Looking for a different set of wheels? The biggest question is often: new or used? While both ways have their plus side, there are often a few negatives. Here are some things to consider while shopping.
Pro: “It’s a new car!” There is a reason Oprah’s audience would freak out when she was giving away new rides. A brand new car straight off the lot with paper tags will drive great, look perfect, and tell the world that you are doing alright financially. Even if that last part is a lie. New cars are usually defect-free, years and thousands of miles of warranty left, and will require little to no maintenance in that time. Depending on the manufacturer and dealership, they will try and earn your loyalty with free incentives like complimentary oil changes, or even tires, for as long as you own the vehicle. They will try hard to make you happy, and usually they succeed.
Con: Everything is great until that first payment comes due. Then you realize you are going to be making that several hundred dollar payment every month for the next five or so years. Ouch. Also, by the time your first payment is due, your shiny new vehicle has likely depreciated 20%. If you are buying the first of a new generation, or the first year of a new model, there could be a few gremlins that the factory had not found yet. For example, the first year of the fifth generation Corvette had oil consumption issues that were not discovered until the car was in the hands of owners. They were fixed under warranty, but it was still annoying for owners. And then there’s that new car smell, which is actually adhesives off-gassing toxic substances. Yes, your new car is trying to kill you.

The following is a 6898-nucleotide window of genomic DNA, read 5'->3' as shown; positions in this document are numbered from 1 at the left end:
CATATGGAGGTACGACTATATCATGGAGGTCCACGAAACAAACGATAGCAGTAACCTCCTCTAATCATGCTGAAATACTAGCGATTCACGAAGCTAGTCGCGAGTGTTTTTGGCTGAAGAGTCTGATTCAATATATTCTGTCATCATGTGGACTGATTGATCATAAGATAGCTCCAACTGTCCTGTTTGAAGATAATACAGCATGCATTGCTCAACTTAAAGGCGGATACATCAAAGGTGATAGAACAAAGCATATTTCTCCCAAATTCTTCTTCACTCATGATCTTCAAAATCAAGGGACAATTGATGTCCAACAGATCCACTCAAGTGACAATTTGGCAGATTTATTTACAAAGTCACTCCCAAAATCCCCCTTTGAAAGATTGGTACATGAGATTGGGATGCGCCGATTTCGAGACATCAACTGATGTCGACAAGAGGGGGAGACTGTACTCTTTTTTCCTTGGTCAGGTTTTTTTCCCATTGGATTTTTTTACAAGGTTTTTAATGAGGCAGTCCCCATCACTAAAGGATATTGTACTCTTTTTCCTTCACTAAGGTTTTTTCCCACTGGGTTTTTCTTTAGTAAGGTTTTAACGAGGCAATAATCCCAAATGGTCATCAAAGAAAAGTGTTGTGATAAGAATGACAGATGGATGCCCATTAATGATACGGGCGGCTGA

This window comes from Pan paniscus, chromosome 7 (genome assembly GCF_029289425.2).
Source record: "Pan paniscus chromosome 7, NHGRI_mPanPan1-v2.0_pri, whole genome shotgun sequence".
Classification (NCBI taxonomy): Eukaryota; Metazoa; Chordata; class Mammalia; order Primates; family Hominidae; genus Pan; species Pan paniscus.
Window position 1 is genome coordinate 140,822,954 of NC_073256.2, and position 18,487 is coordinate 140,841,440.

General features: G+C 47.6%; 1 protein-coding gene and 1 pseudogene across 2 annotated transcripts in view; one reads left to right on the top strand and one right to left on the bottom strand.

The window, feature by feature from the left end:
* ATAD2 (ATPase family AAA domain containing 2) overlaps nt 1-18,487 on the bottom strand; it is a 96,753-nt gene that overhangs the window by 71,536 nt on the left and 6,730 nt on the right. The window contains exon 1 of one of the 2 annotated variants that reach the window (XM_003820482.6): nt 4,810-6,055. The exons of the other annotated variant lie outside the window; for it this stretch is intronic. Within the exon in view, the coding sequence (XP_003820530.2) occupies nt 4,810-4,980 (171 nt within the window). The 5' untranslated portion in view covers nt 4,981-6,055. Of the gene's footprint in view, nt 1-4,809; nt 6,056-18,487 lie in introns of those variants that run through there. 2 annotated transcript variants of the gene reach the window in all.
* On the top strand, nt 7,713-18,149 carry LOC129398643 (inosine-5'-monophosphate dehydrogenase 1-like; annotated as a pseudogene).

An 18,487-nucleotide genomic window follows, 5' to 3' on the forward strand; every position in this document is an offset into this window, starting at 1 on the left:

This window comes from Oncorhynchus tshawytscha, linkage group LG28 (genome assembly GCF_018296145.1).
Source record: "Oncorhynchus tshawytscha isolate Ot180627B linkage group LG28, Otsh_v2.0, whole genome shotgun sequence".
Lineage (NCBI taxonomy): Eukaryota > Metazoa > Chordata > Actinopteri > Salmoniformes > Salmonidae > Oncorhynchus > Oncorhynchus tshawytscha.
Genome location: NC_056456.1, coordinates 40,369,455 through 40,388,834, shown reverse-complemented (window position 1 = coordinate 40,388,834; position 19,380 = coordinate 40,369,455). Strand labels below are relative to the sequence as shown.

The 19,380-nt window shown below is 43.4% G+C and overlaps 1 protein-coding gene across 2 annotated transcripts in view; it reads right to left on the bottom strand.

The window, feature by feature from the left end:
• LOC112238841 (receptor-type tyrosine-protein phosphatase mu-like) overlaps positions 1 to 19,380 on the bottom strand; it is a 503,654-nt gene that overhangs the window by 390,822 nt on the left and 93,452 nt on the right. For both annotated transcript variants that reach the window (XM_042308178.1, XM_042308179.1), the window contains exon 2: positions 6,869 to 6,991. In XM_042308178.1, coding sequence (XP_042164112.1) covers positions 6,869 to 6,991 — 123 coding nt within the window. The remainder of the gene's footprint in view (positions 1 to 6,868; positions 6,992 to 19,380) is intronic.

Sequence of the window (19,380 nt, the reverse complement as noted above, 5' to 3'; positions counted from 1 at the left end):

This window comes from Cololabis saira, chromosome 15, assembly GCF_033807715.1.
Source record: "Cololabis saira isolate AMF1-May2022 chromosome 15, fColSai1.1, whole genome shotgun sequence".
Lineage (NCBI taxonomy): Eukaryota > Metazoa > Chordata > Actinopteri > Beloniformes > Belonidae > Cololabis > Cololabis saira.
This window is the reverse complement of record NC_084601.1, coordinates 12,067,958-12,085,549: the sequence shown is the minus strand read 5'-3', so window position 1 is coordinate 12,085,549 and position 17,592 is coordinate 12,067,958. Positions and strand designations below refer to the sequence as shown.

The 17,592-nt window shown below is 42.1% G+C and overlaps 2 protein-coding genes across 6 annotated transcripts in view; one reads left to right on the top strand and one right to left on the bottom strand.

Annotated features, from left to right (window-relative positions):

Pro: Sweet! $500 for a running car on Craigslist. For not much of your monthly pay, you can outright buy a vehicle and have no payments. Granted, there is the rule of diminishing returns here. Basically, the cheaper the vehicle, the older and higher mileage it will be. Still, take a look at the two or three year old vehicles. If there is a known issue, say oil consumption or ignition failures, the previous owner has most likely had it taken care of before the sale. Basically every manufacturer was making quality vehicles in 2012, so you can’t really lose. Plus, a lot of these few-year-old cars are still new mechanically and in looks, but are 30 or 40 percent off of new prices. Let some other sucker take the massive depreciation hit.
Used: Gross. That $500 car on Craigslist is 30 years old, barely runs, and smells like a truck stop bathroom. Alright, that’s an exaggeration, but there is sometimes a reason buying used is called “buying someone else’s problems.” Used cars could have very limited, or no, warranty left. If that’s the case, you could be on your own, and out of pocket, for all repairs and maintenance. An unscrupulous seller might have discovered a slipping transmission, and is trying to cash out before it blows.
Essentially, the question of new or used depends on your financial picture, and how much your peace of mind is worth. There is certainly no harm in stretching the budget for a new ride if it makes you happy, and no shame in buying used if you are a savvy shopper.